Who should avoid soy?

Now that I’ve discussed all the wonderful benefits of eating soy (while always choosing whole/minimally processed soy types such as unsweetened soy milk, soy yogurt, plain tofu, tempeh, miso, natto, and whole soybeans!).

Let’s talk about the small percentage of the population who should be careful or completely avoid soy:

  • Those who are allergic to soy: There is less than a 0.5% chance that you are allergic to soy. In this case, as with any allergy, it is advised to completely avoid the ingredient that causes the reaction as well as traces of said ingredient.
  • Those who suffer from hypothyroidism: If you are using synthetic thyroid hormone, avoid consuming soy during the hours surrounding the time you take the medication as it can negatively interfere. However, there is no data suggesting that you should completely avoid soy. As always, discuss it with your doctor.
  • Those who have an iodine deficiency: Iodine deficiency increases the anti-thyroid effects of soy, while iodine supplementation is protective, so keep your iodine in check by consuming iodine-rich foods or a supplement. 

Finally and most importantly, soy is extremely nutritious! Making soy a part of your diet (unless you belong to one of the three categories I mentioned above) is a no-brainer for me! It is the bean that contains the most iron, calcium, and protein. They are a complete protein, meaning they contain all 9 essential amino acids. And for us vegans, soy milk or tofu enriched with calcium are excellent sources of dietary calcium, which many vegans lack in their diet.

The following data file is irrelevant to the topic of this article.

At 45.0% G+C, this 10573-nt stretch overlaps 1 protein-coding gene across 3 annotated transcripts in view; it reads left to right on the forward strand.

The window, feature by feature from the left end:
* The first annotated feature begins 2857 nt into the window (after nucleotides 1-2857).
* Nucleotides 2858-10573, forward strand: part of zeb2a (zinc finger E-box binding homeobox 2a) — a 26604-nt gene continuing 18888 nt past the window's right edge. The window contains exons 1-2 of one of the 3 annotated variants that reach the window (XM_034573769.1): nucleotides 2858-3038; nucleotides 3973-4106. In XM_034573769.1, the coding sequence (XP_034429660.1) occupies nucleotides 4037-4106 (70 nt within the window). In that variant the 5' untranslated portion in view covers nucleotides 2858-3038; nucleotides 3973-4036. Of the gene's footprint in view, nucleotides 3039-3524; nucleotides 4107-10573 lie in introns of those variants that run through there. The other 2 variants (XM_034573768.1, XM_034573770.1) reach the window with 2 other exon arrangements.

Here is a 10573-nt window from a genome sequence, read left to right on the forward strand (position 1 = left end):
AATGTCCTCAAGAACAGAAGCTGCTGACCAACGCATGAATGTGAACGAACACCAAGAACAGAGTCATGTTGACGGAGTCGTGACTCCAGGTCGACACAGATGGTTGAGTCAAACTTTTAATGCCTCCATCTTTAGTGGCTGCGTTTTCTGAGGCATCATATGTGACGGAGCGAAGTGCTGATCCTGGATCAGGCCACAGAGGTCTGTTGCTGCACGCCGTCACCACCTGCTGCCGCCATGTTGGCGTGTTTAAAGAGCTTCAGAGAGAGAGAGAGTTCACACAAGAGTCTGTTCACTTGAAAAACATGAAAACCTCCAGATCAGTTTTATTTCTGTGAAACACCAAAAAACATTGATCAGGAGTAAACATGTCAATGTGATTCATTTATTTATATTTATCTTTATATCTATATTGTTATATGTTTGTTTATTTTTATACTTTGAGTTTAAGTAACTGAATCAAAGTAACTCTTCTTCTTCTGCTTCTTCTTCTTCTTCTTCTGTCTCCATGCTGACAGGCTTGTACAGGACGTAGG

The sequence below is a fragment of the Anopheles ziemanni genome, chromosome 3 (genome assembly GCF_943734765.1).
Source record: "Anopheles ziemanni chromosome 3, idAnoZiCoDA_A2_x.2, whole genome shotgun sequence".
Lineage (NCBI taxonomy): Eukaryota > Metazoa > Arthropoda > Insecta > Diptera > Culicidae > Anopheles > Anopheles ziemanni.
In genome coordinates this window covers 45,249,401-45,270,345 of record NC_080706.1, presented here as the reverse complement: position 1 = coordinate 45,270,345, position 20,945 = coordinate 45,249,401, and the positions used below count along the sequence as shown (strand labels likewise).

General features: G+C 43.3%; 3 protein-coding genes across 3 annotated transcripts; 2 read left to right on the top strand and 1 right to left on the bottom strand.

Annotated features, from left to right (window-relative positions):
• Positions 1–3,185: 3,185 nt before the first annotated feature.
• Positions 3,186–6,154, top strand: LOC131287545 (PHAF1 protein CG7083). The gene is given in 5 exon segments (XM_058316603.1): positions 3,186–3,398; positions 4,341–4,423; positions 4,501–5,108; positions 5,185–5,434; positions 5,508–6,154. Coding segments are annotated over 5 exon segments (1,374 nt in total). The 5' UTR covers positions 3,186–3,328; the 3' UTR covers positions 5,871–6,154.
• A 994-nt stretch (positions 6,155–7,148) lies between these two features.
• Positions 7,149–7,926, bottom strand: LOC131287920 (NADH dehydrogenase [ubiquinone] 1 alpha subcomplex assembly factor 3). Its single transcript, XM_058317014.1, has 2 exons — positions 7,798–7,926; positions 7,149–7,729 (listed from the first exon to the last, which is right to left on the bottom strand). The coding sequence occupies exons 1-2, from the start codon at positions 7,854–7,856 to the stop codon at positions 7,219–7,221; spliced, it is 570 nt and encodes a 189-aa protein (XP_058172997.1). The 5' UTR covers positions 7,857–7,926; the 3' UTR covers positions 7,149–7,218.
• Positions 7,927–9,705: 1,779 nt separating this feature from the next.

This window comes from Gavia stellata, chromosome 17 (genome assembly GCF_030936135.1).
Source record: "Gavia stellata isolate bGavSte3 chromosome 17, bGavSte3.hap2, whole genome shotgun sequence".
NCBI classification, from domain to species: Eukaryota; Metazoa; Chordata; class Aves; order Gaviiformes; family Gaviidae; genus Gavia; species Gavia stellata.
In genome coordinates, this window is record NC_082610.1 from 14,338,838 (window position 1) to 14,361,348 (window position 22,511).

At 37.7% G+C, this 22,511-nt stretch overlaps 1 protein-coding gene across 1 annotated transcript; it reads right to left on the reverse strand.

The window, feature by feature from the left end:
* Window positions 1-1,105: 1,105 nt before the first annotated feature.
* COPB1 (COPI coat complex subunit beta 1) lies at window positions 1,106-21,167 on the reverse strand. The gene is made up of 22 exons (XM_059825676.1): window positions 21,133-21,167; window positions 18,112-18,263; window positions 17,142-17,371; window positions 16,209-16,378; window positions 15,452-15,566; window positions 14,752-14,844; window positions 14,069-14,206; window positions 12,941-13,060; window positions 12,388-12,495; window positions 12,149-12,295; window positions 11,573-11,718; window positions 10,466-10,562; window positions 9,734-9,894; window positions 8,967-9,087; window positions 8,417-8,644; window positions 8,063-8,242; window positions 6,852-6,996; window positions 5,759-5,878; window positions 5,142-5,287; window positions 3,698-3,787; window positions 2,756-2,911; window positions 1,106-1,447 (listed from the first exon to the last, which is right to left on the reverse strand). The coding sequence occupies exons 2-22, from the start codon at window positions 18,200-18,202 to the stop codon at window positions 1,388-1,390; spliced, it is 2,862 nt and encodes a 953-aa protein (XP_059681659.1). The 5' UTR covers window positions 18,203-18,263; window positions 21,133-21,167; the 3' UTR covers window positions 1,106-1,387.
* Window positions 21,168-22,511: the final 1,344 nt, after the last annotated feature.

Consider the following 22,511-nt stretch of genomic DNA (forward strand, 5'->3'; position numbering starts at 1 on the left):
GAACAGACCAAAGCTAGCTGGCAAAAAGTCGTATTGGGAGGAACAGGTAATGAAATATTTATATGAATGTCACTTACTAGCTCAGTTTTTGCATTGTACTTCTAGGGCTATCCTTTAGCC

Did you know?

Traditional Asian diets are the best ways to benefit from the health benefits of soy. These cultures are generally healthier and live longer than Americans. The people of Okinawa, Japan, who have the longest life expectancy in the world, consume on average one to two servings of soy per day, including tofu, soy milk, edamame, and fermented versions such as tamari and miso. Doctors and nutritionists who advocate for a vegan lifestyle recommend these natural soy-based foods that have nourished entire civilizations for centuries, rather than processed soy products such as soy protein isolates, soy protein concentrates, hydrolyzed soy proteins, partially hydrogenated soybean oil, etc.